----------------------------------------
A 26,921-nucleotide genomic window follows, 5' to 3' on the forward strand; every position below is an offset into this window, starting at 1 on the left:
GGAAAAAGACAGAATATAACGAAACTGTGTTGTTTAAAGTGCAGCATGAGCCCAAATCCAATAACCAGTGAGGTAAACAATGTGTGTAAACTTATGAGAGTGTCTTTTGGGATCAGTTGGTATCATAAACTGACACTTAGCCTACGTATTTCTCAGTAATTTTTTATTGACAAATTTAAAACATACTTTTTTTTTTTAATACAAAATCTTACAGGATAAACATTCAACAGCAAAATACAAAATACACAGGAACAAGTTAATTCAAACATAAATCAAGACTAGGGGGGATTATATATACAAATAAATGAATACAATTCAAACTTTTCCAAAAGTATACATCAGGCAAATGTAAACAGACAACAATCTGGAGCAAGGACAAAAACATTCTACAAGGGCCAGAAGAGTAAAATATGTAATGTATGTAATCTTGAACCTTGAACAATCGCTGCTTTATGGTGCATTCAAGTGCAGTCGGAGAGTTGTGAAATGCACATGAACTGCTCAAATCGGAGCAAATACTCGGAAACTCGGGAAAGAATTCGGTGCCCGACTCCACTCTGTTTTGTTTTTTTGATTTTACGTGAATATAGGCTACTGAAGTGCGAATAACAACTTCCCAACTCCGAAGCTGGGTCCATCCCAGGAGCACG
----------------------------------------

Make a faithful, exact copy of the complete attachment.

A 26,921-nucleotide genomic window follows, 5' to 3' on the forward strand; every position below is an offset into this window, starting at 1 on the left:
GGAAAAAGACAGAATATAACGAAACTGTGTTGTTTAAAGTGCAGCATGAGCCCAAATCCAATAACCAGTGAGGTAAACAATGTGTGTAAACTTATGAGAGTGTCTTTTGGGATCAGTTGGTATCATAAACTGACACTTAGCCTACGTATTTCTCAGTAATTTTTTATTGACAAATTTAAAACATACTTTTTTTTTTTAATACAAAATCTTACAGGATAAACATTCAACAGCAAAATACAAAATACACAGGAACAAGTTAATTCAAACATAAATCAAGACTAGGGGGGATTATATATACAAATAAATGAATACAATTCAAACTTTTCCAAAAGTATACATCAGGCAAATGTAAACAGACAACAATCTGGAGCAAGGACAAAAACATTCTACAAGGGCCAGAAGAGTAAAATATGTAATGTATGTAATCTTGAACCTTGAACAATCGCTGCTTTATGGTGCATTCAAGTGCAGTCGGAGAGTTGTGAAATGCACATGAACTGCTCAAATCGGAGCAAATACTCGGAAACTCGGGAAAGAATTCGGTGCCCGACTCCACTCTGTTTTGTTTTTTTGATTTTACGTGAATATAGGCTACTGAAGTGCGAATAACAACTTCCCAACTCCGAAGCTGGGTCCATCCCAGGAGCACG